Volume 8, Issue 3 (March 2011)
In Situ Scanning Electron Microscope Observation and Finite Element Method Analysis of Delayed Hydride Cracking Propagation in Zircaloy-2 Fuel Cladding Tubes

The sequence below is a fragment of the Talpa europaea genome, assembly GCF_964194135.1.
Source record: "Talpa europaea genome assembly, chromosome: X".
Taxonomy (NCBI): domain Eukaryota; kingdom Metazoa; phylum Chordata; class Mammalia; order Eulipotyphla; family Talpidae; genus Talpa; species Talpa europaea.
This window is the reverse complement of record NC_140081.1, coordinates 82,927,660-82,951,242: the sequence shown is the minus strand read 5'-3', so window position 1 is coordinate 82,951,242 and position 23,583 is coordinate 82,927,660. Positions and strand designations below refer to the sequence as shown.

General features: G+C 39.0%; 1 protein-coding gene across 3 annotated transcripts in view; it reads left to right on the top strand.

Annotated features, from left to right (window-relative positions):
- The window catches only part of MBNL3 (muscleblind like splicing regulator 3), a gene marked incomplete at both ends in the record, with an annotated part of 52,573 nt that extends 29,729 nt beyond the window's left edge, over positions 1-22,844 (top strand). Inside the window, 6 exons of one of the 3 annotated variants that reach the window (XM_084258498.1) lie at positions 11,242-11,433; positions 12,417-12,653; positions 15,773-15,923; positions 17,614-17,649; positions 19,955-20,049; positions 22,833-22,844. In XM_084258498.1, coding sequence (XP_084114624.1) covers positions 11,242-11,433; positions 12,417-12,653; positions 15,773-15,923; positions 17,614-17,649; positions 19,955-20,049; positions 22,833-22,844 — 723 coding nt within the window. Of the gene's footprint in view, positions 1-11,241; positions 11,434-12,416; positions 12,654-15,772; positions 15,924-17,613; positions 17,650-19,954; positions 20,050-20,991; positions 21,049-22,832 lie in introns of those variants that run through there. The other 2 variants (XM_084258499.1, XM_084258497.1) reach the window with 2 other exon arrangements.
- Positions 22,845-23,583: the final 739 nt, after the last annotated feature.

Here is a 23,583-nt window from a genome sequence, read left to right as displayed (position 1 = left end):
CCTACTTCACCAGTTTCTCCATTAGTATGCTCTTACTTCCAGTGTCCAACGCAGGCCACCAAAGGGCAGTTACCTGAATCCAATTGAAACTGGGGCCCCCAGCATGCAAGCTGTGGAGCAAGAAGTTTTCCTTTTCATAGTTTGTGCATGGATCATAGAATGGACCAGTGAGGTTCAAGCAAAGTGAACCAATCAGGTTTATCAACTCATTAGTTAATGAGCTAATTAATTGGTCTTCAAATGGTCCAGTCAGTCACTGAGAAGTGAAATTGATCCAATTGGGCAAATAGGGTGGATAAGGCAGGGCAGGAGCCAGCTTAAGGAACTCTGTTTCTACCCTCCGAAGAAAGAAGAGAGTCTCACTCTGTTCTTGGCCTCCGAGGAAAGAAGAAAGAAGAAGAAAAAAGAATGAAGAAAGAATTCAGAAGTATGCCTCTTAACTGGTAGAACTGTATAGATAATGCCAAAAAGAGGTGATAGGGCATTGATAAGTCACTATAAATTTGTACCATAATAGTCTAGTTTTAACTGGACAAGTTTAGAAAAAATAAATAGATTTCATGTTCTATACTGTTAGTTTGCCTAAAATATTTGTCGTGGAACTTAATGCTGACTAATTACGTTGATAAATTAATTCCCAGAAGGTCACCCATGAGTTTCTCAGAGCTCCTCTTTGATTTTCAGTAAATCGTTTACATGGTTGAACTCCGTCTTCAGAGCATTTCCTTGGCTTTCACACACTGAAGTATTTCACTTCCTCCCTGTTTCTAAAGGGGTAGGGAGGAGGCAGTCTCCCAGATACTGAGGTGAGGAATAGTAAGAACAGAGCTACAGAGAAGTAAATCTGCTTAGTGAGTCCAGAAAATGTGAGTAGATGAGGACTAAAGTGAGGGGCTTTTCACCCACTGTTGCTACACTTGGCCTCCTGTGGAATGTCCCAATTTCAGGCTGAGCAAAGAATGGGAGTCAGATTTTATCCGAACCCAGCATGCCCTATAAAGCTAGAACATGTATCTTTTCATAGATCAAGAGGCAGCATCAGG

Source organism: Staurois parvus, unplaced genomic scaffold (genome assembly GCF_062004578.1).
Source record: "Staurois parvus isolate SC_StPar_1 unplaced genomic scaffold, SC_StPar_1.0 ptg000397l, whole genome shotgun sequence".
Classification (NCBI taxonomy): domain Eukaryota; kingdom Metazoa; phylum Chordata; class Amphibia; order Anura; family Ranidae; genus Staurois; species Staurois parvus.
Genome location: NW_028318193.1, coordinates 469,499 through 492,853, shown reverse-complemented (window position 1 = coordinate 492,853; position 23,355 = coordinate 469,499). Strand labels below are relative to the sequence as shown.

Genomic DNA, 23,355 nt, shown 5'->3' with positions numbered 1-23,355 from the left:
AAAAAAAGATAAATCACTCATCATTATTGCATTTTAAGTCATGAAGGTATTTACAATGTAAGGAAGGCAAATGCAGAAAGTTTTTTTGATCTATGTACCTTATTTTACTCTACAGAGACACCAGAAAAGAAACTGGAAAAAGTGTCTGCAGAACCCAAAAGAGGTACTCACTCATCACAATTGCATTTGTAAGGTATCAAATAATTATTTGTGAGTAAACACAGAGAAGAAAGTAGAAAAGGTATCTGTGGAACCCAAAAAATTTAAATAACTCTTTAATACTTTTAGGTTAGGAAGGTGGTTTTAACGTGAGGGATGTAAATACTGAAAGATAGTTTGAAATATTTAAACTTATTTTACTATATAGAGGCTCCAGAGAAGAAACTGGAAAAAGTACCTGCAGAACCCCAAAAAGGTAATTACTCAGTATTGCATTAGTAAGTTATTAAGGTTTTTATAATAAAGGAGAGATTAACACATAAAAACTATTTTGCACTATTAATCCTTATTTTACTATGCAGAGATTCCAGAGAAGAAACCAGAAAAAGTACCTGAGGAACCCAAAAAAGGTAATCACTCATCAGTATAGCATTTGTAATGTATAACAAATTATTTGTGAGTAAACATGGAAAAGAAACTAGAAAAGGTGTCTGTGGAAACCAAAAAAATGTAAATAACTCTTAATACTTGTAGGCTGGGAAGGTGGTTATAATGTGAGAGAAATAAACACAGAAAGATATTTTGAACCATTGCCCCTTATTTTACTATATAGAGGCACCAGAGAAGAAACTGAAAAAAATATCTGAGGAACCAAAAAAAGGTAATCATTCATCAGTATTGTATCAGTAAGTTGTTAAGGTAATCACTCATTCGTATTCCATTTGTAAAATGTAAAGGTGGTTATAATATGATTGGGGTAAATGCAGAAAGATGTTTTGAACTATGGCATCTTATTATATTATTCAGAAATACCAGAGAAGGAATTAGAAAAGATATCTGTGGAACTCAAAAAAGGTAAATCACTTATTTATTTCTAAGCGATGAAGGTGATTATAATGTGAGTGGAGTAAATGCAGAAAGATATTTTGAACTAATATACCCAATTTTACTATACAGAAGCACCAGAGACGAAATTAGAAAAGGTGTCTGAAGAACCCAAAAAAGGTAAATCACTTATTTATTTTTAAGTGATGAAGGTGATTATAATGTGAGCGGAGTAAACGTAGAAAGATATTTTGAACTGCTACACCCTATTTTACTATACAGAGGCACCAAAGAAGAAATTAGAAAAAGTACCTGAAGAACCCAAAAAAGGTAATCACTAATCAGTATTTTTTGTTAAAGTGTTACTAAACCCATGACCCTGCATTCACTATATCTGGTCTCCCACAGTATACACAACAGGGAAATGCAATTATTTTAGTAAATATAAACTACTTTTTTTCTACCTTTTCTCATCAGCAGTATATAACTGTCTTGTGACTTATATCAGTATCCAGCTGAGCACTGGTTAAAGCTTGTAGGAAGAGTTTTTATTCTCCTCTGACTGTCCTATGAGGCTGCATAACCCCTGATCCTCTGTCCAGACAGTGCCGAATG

The objective of the present research is to build a modeling method for delayed hydride cracking (DHC) of zirconium alloys. DHC tests were carried out on Zircaloy-2 cladding tubes in the chamber of a scanning electron microscope to directly observe the crack propagation and measure the crack velocity in the radial direction. These in situ observations showed that a sharply tipped crack propagated at a relatively high rate, while the velocity decreased when the crack tip was blunted, supporting the occurrence of intermittent crack propagation that could be expected from the DHC mechanism. V-KI curves or diagrams of crack velocity, V, versus stress intensity factor at a crack tip, KI, were obtained as a function of 0.2 % offset yield stress, hydride orientation, and pre-crack depth. The steady state crack velocity and the threshold stress intensity factor for the onset of the crack propagation tended to increase or decrease, respectively, with an increase in the 0.2 % offset yield stress. Analyses of stress distribution and hydrogen diffusion around a crack tip were made using a finite element computer code. The analyses showed that a strong hydrostatic pressure field was generated concentrically around the crack tip and hydrogen diffused towards the crack tip according to the hydrostatic pressure gradient. The crack velocity was estimated from the calculated hydrogen flux rate assuming the critical hydrogen quantity for the crack propagation. There was good agreement between the experiments and the calculations regarding the crack velocity and its dependency on KI. Calculations showed that the increase in the 0.2 % offset yield stress would accelerate the crack propagation by increasing the hydrostatic pressure at the crack tip.